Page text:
Thursday, June 11, 2009

Books Do Furnish A Room (or two)

Am I fucking-well insane?

More about World LightMore about FactotumMore about Some of Your BloodMore about The DirectorMore about The Decisive MomentMore about MiddlesexMore about Voltaire in ExileMore about The Jesuit and the SkullMore about The Sun and Moon CorruptedMore about Here Is Where We MeetMore about HothouseMore about The Notebook the Proof the Third LieMore about Between The Monster And The SaintMore about Scenes from a RevolutionMore about The Inverted WorldMore about The American Woman in the Chinese HatMore about Galileo Antichrist


The Laxness: mentioned by William T Vollman in his excellent afterword to the new edition of "Journey To The End Of The Night" as being closest to Celine's, for want of a better word, style. I resisted buying the new edition… Mannheim translates… Do'h, going to have to go back tomorrow… Celine - Martin Amis and Clive James can't get past the Bagatelles, which apparently is the politically correct stance these days. Jeez, it's not like Celine DENIED the Holocaust… He just sort of wanted it to happen faster, and to throw everyone else in for good measure.

The Bukowski: not actually the same cover as my edition, but I hadn't read it before. Matt Dillon's movie was excellent, much better than Mickey Rourke's impersonation of W.C Fields in Barfly.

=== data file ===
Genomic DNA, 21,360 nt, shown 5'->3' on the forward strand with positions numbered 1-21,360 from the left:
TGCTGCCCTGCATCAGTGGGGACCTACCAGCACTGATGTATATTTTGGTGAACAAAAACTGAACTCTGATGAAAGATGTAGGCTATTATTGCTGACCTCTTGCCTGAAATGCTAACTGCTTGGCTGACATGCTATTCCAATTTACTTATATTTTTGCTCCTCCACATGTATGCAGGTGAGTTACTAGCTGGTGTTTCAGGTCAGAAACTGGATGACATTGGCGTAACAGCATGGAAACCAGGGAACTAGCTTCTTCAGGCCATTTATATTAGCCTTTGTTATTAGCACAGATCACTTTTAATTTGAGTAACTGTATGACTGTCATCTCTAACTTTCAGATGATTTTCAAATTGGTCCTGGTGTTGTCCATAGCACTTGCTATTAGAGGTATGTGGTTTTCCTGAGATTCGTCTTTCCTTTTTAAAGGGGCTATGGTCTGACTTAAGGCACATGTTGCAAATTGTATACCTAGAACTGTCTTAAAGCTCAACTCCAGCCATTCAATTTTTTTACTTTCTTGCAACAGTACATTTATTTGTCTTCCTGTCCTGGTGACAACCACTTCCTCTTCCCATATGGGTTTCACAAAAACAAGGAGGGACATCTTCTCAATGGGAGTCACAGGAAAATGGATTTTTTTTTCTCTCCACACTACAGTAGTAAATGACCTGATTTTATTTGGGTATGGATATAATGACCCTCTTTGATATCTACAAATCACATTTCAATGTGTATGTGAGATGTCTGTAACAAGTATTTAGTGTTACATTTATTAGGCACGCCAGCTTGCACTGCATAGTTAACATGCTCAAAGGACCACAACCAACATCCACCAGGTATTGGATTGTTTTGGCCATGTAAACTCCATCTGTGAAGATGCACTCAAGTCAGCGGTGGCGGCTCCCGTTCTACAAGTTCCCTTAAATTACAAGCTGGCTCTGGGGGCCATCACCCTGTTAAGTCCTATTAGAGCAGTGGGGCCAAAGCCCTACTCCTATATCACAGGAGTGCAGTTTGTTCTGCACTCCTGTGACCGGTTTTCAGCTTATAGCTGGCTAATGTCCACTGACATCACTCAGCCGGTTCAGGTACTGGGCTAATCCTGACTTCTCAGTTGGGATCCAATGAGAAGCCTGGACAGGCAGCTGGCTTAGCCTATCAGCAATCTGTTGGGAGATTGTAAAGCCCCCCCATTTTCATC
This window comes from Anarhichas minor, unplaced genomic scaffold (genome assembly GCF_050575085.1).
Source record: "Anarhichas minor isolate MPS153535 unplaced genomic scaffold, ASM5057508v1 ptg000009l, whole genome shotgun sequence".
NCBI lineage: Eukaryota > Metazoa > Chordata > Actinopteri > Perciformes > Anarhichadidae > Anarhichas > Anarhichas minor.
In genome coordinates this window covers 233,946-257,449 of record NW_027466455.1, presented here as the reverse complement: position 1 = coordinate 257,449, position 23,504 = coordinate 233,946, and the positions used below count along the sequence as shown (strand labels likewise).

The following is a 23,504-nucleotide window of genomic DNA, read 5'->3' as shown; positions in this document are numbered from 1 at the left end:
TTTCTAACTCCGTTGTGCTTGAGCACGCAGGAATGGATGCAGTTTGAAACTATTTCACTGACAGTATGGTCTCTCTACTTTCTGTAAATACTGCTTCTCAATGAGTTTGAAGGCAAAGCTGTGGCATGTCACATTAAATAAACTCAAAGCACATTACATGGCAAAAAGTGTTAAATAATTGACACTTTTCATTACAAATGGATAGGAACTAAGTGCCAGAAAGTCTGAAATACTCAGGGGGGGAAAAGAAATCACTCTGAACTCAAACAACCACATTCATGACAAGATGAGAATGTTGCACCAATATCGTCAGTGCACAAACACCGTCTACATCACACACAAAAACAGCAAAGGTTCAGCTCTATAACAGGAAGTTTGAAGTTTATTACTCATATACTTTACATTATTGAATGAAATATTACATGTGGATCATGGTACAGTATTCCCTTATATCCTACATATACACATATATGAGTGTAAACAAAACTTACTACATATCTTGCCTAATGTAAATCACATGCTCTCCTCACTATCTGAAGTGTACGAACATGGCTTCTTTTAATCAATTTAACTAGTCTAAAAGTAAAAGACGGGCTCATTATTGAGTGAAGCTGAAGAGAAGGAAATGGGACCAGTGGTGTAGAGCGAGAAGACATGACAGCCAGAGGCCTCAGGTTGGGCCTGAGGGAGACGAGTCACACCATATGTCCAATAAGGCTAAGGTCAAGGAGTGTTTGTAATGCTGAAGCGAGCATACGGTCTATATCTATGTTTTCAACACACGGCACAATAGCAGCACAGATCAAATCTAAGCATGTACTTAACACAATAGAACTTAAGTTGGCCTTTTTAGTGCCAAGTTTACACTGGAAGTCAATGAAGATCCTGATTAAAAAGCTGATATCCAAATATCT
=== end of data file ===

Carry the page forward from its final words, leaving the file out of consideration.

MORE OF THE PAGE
The Sturgeon: how can you go past the guy who a) was the model for Kilgore Trout and b) created Sturgeon's Rule - *90% of everything is crap*.

The Ahndoril: I enjoyed a book about James Whale a few years ago, why shouldn't I enjoy this "novel" about Bergman?

The Lehrer: brain stuff, love it. Or I neurotransmit synaptically in an electric field that I do.

The Eugenidies: just finished 'The Virgin Suicides' last month. What a beautiful book. This guy is a master. Seven years between books. He's serious, we should be serious about him. People like Philip Roth who can pump out a novel in an afternoon, they might be OK but artistically they can fuck off, I haven't got the time for mere story-tellers.

The Davidson: saw a TV program about Voltaire once that said his wife kept him prisoner in his last days… wonder if that is confirmed here.

The Aczel: this guy wrote the book on Cantor that I listened to on the bus to Genting Highlands. There is also a traditional family Christmas joke about Tryhard du Charlatan that only I get.

The Ball: looked intriguing, science writer tries novel writing. Perpetual motion machines and Maxwell's field equations slash demon, reminds me of 'The Crying of Lot 49.' The scenes in the science magazine office and the nutters they have to deal with are obviously close to real life.

The Berger: started 'G' many moons ago, never finished, maybe I lost it. Maybe it's at my sister's place? My books in Australia, everywhere.

The Aldiss: Brian supported Anna Kavan in the '60's, the drug addicted slipstream (unclassifiable) writer I was reading a month or two ago. Brian is a bit of a wanker by all accounts, but whatever, the opening set-up scene is interesting.